Although the author of Przemoc i poznanie draws attention to institutional mechanisms and the role of authority and violence in knowledge-building, as well as that of different definitions of situation, here I would like to reshape and extend his model by practice and materiality. Let us note that if work in the redefining mode disturbs the environment (a complex assemblage of things and material practices), then this mode of knowledge production requires different forms of activity than reproducing or discovering, as it destabilises and stabilises again. Whereas a researcher-discoverer can focus on uncontroversial methodology to bring new results, a redefining researcher must struggle to legitimise dismantling the well-worn practices, and for recognition of the new practices. The former refers to knowledge hiding in the field, while the latter elaborates complex diplomatic strategies of diminishing the merit of those with a strong position in the field without them noticing. Alternatively, she might develop another skill: winning over an army of allies to topple the old authorities.
2.4 Designing New Areas of Experience
Unfortunately, Zybertowicz’s description of the last two types is much scarcer and vaguer than that of reproduction and discovering. However, we can cope with that by applying the previously proposed criterion of stability and destabilising the environment where the knowledge-building processes occur.
Designing takes place not only in unstable situations (ontology). In this case even epistemological categories used by researchers or other individuals are subject to change. Redefinition can only be applied to an established system of concepts or ideas, even though it is meant to change along with the order which they referred to. The field of research can be redefined but its name and, in many cases, also the general description (now reinterpreted) remains. In designing there are no fixed points of this kind: explorers can neither find support in stability of the environment where they operate, nor in stability of epistemological categories. Both are yet to be formed.
It may be expected that the greatest achievements of mind are related to designing as a model form of innovation. This is in stark contrast with standard examples used in epistemology, which refer to reproduction practices (white snow, cat on the mat and so on). We now see the yawning gap: two degrees of instability, ontological instability (of the environment) and cognitive instability (of notions or ideas).
The model of four types of knowledge-building processes supplemented with my amendment introduces a relatively simple scheme: reproduction and discovering, essentially based on mapping, have a realist character. Redefining and designing, as processes involving destabilising the environment, participate in constructing a new collective order. If we prove capable of analysing philosophers’ actions in such categories, we will be able to determine whether their ac-tions are realist or constructivist. Nevertheless, I would also like to introduce another, additional analytic tool.
3 Tool No.2: Lem’s Geniuses, 3 Types
The other analytical tool is the typology of geniuses proposed by Stanislaw Lem in one of his reviews of non-existent books (Lem 1974). I am going to link his remarks with cultural theory, more strongly than he does himself. While his distinction will not let us tell realist actions from constructivist ones, as does the model of the four types of knowledge, nevertheless it will allow us to do some specifications, important in our context.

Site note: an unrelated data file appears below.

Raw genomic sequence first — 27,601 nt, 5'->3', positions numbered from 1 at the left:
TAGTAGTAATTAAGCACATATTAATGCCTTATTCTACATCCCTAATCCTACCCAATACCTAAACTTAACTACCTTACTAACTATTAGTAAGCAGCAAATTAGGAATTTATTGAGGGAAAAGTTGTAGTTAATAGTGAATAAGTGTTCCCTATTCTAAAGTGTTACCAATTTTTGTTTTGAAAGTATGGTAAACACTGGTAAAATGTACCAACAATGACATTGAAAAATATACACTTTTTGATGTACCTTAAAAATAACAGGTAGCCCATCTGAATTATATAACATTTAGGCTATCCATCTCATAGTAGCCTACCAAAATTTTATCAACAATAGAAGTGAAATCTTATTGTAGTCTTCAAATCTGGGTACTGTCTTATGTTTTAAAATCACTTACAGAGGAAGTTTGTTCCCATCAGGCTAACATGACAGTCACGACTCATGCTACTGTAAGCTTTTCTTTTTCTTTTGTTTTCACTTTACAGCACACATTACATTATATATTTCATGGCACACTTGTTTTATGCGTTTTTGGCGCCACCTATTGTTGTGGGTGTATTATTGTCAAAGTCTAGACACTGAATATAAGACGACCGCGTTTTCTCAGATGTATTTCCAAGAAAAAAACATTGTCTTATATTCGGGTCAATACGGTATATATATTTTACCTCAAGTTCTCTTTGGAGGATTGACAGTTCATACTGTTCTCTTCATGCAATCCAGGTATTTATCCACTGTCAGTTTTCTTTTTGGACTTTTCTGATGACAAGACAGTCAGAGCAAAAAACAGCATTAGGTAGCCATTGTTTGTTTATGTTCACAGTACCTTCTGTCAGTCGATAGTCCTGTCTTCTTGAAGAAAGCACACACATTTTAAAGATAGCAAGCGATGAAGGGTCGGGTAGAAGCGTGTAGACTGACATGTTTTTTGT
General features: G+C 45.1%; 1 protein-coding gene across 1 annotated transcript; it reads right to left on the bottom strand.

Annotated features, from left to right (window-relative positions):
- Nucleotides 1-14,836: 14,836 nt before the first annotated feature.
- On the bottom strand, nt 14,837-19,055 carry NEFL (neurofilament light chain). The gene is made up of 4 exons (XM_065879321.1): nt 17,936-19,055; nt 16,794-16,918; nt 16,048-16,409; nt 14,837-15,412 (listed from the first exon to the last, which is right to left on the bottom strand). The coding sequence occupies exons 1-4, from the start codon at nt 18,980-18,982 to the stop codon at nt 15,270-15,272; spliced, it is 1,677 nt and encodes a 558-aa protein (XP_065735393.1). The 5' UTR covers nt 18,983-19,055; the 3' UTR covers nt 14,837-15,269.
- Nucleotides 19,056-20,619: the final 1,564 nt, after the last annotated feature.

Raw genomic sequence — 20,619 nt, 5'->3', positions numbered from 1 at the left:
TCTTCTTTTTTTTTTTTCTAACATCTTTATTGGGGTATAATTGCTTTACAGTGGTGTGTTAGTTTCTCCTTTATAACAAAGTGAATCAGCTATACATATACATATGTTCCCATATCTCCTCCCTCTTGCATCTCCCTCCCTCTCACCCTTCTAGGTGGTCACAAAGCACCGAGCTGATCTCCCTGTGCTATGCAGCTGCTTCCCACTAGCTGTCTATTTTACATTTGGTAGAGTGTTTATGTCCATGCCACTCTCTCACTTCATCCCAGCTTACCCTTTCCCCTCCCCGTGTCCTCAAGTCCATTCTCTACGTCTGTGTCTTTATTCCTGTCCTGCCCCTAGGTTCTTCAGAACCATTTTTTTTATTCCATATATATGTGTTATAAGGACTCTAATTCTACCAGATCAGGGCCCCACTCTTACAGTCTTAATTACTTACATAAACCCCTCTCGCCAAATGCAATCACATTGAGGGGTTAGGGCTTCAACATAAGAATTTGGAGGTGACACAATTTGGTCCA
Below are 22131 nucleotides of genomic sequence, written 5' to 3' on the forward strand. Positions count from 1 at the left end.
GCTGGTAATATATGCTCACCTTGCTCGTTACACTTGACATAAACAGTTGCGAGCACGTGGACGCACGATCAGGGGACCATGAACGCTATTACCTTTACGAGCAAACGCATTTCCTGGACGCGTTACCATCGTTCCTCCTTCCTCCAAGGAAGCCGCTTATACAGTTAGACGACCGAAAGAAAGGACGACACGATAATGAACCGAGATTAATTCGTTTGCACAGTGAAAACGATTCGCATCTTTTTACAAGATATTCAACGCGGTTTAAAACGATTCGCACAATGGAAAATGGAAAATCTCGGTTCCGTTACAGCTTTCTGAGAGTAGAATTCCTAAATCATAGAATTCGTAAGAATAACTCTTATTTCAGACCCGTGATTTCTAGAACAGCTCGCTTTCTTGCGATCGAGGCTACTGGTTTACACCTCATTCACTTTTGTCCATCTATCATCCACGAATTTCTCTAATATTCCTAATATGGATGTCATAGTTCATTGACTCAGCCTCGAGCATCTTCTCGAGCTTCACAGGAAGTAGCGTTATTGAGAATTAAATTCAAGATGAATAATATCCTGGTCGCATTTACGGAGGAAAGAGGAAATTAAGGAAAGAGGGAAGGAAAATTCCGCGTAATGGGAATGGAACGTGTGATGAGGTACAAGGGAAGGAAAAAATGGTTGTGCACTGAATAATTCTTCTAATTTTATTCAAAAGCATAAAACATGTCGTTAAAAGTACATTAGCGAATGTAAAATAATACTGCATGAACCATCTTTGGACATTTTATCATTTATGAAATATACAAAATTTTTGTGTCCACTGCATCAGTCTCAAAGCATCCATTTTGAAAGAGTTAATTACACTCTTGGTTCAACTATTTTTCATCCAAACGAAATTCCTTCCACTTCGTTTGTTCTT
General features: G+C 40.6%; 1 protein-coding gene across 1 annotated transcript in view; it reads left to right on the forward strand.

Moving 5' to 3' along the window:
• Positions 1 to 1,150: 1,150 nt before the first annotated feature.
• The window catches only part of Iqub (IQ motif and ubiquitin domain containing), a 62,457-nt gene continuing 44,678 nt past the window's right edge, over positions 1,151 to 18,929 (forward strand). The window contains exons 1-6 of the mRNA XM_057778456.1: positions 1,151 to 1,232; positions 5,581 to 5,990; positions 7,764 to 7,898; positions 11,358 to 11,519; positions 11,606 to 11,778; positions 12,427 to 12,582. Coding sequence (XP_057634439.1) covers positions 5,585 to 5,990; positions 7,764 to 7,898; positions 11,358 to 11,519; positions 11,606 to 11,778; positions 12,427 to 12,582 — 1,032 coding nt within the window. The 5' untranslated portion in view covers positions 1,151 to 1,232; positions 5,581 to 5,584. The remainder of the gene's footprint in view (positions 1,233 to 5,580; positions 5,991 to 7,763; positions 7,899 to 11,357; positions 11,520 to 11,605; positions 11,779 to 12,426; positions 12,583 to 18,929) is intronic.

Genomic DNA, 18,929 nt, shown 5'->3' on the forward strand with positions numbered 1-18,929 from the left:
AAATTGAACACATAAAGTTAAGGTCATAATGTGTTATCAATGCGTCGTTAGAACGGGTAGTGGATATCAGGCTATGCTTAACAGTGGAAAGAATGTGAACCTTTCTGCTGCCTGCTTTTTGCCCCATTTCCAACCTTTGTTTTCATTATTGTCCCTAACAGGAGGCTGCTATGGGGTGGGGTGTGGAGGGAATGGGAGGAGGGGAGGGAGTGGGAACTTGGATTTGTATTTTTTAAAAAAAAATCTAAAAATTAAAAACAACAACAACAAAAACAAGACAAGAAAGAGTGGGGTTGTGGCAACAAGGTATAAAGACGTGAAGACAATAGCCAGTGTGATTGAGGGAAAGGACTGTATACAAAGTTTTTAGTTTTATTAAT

Let us begin with a certain metaphor of culture that facilitates presenting Lem’s approach. Imagine culture as a river flowing through time, while the riverbed and the water are made of cultural forms, or games. Some of them are long-lasting and therefore cover long distances (or periods of time) and some are short-lived. To make culture ‘flow’, none of those forms can ‘stand still’, they must be perpetually reproduced in its inhabitants’ practices. Similarly, to a lesser or greater extent it is necessary to invent new forms. Introducing various forms of this kind may be illustrated as choosing one or another riverbed by the river.
This general image, quite accurately reflecting a certain group of cultural models (Smith 2001, 2f), is ready to host Lem’s geniuses. The third category of those, ‘simple and common geniuses’ as he calls them (Lem 1974, 90), are those at the forefront of the river. New cultural games that they invent mark the time horizon. They lead the culture and it follows them. That is why Lem says that they often earn money and fame (Lem 1974, 90). However, their ‘weakness’ depends on not trespassing the horizon of time.
The second kind of geniuses, as it is easy to figure out, is similar except they walk several miles ahead of the river’s front. They design cultural forms that do not fit in today’s riverbed, but in that of ten, twenty or fifty years from now. Among others, because they are too difficult or unintelligible for their contemporaries. Those are usually bound to fail, Lem writes that they starve, live in shelters, are deported or stoned. Their later recognition is treated as their posthumous victory. They are eventually commemorated in monuments and streets are named after them (Lem 1974, 90).
What is curious, there are two possible interpretations of what they do: the realist one and the constructivist one, at least in a way. Following the first lead, these geniuses predict the future shape of culture, basing on its present state, but their imagination is too powerful for their contemporaries and no one is able to follow them. The other interpretation says that predicting is a wrong term. Geniuses of the second category design specific new forms of culture that are later swept by the river, but it takes time to happen. That is, the present culture cannot incorporate those forms yet, but when their designs come into being, the river course gravitates towards them.